Banister his brother. Major W. B. Ban
ister, also of the medical corps of the
army, has been promoted to the rank of
lieutenant colonel. Major Banister was sta
tioned at Fort Snelllng. Minn.
Jacob J. Friedman, civilian clerk at De
partment of the Missouri headquarters, haa
been transferred to the office of the adju
tant general of the army at Washington,
D. C. '
Honorable discharges by purchase have
been granted these enlisted men of the
regular army: Sergeant John C. Snider of
Troop M, Fourth cavalry; Privates R. L.
Foran of Troop K, Seventh cavalry; David
M. Davis of Company C, Thirteenth Infan
try, and James Mlerzwlk of Company I,
Stors bottled beer delivered by the case
to residences by Charles Stors, retail
dealer, next door north of Stors brewery.
Same prompt delivery, courteous treat
ment and prices as formerly. Phones
Webster 1260, Jnd.. B-1261.
BANK OWNERS WILL CONVENE
Stockholders of National Banks to
Have Meetlngrs Tuesday to Name
Dlrectora ot Institutions.
Annual meetings of the stockholders of
the national banks of Omaha will be held
Tuesday and directors will be elected for
the coming year. Few changes will be
made In the directorates, although some ot
the banks will make changes in officers.
C. F. McQrew retires as vice president
of the Omaha National .Ad his place will
be taken by W. M. Burgess of tho M. E.
Smith company. W. H. Bucholx Is pro
moted from cashier to vice president and
DeForest Richards of Douglas, Wyo., be
comes cashier. The Union Stock Yards
National bank Is without a cashier becaune
Mr. F. W. Clarke, former cashier, has
Syrup of Figs and Elixir of
Senna appeals to the cultured
and the well-informed and the
healthy because its component
parts are Aimple and whole
some andv because it acts with
out disturbing the natural func
tions, as it is wholly free from
every objectionable quality or
substance. In its production a
pleasant and refreshing syrup
of the figs of California is unit
ed with the laxative and car
minative properties of certain
plants known to act moet bene
ficially, on the human system,
wherfits gentle cleansing is de
sired. To get its beneficial ef
fects, always buy the genuine,
for sale by all reputable drug
gists;, one size only, price
fifty cents a bottle. The name
of the company California
Fig Syrup Co. is always plain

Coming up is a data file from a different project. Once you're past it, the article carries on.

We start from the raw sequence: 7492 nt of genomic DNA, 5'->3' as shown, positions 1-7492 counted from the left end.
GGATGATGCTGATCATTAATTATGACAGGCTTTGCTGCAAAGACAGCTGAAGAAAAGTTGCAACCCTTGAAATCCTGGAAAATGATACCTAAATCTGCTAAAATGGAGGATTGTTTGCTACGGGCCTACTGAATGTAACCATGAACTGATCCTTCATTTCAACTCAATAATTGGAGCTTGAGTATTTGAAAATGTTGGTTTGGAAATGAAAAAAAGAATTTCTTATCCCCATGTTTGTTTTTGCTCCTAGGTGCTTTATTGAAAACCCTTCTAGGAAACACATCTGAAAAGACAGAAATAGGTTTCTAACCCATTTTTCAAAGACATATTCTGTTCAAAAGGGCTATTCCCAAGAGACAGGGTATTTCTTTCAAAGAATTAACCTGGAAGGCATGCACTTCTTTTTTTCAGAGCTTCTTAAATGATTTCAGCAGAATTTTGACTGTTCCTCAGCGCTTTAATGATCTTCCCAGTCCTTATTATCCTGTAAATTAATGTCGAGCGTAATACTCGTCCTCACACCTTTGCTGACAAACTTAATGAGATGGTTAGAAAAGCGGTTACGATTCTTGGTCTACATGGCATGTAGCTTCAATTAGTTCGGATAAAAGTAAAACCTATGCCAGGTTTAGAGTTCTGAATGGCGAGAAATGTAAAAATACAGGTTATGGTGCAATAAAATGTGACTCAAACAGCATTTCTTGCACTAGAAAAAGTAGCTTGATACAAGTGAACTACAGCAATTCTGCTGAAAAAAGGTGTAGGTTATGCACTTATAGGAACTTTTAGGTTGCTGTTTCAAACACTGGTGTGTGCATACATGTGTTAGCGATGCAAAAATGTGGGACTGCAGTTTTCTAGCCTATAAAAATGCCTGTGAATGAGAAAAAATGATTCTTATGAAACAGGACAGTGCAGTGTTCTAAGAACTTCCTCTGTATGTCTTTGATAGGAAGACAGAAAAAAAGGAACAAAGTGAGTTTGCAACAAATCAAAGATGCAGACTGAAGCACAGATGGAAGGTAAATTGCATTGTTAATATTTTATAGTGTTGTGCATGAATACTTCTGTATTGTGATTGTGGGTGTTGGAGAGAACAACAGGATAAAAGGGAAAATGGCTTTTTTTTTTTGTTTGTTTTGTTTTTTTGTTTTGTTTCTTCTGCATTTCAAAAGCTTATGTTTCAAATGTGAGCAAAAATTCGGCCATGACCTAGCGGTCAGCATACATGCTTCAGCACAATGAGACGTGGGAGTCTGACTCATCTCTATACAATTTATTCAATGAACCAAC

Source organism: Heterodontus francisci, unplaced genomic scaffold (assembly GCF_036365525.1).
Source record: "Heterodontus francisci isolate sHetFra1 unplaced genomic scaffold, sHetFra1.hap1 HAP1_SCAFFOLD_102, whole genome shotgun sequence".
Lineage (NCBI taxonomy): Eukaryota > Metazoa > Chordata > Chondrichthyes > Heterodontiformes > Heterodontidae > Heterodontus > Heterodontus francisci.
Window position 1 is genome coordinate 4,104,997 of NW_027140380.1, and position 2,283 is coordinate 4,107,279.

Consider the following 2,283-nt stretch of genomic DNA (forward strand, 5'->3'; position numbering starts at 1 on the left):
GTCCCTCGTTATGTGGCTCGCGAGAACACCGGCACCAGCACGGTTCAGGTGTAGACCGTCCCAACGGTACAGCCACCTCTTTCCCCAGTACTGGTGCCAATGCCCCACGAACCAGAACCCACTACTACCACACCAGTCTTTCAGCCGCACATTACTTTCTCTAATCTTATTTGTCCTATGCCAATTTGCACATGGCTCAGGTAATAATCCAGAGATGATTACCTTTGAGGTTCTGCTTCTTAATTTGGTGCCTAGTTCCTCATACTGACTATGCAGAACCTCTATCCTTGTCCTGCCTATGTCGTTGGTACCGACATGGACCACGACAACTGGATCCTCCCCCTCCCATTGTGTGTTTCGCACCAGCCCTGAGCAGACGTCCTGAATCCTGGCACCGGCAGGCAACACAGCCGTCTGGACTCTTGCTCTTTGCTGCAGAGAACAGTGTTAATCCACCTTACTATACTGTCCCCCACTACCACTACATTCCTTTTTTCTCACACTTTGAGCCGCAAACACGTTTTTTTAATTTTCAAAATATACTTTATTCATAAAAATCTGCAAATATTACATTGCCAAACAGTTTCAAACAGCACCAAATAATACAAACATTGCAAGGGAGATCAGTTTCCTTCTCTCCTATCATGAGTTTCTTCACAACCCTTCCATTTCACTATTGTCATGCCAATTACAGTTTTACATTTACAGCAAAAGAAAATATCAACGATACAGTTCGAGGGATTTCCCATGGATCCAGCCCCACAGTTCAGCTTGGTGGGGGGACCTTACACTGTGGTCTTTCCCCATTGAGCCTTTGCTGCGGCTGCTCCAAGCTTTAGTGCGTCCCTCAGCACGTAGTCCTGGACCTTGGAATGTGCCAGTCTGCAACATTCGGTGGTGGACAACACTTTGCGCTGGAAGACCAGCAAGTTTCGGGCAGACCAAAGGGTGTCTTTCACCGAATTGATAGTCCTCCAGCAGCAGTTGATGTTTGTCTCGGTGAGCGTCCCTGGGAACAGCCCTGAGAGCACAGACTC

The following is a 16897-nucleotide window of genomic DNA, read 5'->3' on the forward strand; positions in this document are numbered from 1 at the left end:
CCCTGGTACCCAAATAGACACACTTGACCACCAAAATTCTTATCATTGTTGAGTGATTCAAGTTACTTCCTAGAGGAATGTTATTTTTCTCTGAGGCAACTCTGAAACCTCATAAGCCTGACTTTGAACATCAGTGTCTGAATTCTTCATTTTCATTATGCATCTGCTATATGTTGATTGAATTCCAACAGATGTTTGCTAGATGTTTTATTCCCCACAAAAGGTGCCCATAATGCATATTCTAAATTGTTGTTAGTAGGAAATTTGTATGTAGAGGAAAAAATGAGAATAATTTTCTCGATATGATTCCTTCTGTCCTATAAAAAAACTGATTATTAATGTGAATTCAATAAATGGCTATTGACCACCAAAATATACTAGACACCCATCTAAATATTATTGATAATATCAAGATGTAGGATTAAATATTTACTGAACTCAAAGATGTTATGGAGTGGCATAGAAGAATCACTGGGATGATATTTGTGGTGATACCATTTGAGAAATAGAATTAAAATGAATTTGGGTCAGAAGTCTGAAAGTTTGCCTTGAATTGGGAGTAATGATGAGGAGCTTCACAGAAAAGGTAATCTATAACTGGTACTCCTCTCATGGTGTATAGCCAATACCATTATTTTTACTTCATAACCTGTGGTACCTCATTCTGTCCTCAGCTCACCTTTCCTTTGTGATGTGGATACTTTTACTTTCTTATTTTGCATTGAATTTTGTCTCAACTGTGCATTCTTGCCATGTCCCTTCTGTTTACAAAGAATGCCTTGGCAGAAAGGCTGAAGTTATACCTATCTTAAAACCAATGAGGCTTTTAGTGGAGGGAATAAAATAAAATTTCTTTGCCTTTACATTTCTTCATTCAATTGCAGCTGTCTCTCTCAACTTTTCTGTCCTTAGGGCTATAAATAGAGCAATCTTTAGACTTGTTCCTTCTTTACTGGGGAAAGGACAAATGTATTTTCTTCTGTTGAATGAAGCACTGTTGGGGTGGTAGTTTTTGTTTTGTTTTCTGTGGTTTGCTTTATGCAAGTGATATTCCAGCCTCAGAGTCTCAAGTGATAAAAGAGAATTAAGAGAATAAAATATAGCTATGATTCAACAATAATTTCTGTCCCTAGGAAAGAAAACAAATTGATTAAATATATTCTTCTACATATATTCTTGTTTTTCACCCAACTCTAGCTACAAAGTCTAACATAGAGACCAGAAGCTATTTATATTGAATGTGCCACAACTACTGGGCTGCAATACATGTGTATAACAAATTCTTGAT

ly printed upon the front of ev
ery package of the genuine.
Pleasant tytelgg wicial.
SAN FRANCISCO. CAL.
Hot A Milk Trust
Tht Original tnd 6tnuln
Tht Food Drink for All Aps.
For Infants, In vsKds.and Growing children.
Pure Nutrition, upbuilding the whole body.
Invigorates the nursingrnother and the aged.
Rich milk, malted grain, in powder form,
A quick lunck prepared in a tuiaute.
Take no substitute: Ask for HORLICK'S.
Others are imitation.
gone to the Packers' National to take the
place of Frank Morlarlty, deceased. Offi
cers of the bank say they do not think the
place will be filled at the annual election.
Alfred Millard has retired as vice presi
dent of the United States National and his
place may be filled at the meeting Tuesday,
Don't be afraid to give Chamberlain's
Cough Remedy to your children. It Is per
BAD MAN IS ARRESTED HERE
Bald? Wynn, Wanted in Kansas,
ricked lp byDctee tives
Detectives Mitchell and Sullivan arrested
John Wynn, alias "Baldy" Wynn, who Is
wanted In Kansas City, Kan., for assault
with Intent to kill. Wynn is reported lot
be a bad negro and the Kansas authorities
were glad to hear of his arrest In Omaha,
lie was arrested at a rooming house where
he had secured lodging. Wynn agreed to
return to Kansas City, Kan., without go
ing through the formality of a requisition
from tivgovernor of Kansas on the gov
ernor 6t Nebraska.
TJuard the health of your family by kocp-
lug at hand a bottle of . Chamberlain's
Cough Remedy. It has no equal for coughs,
colds and croup.
' ' J f at ' VI
NEW YORK. N. Y.
if t a , " 11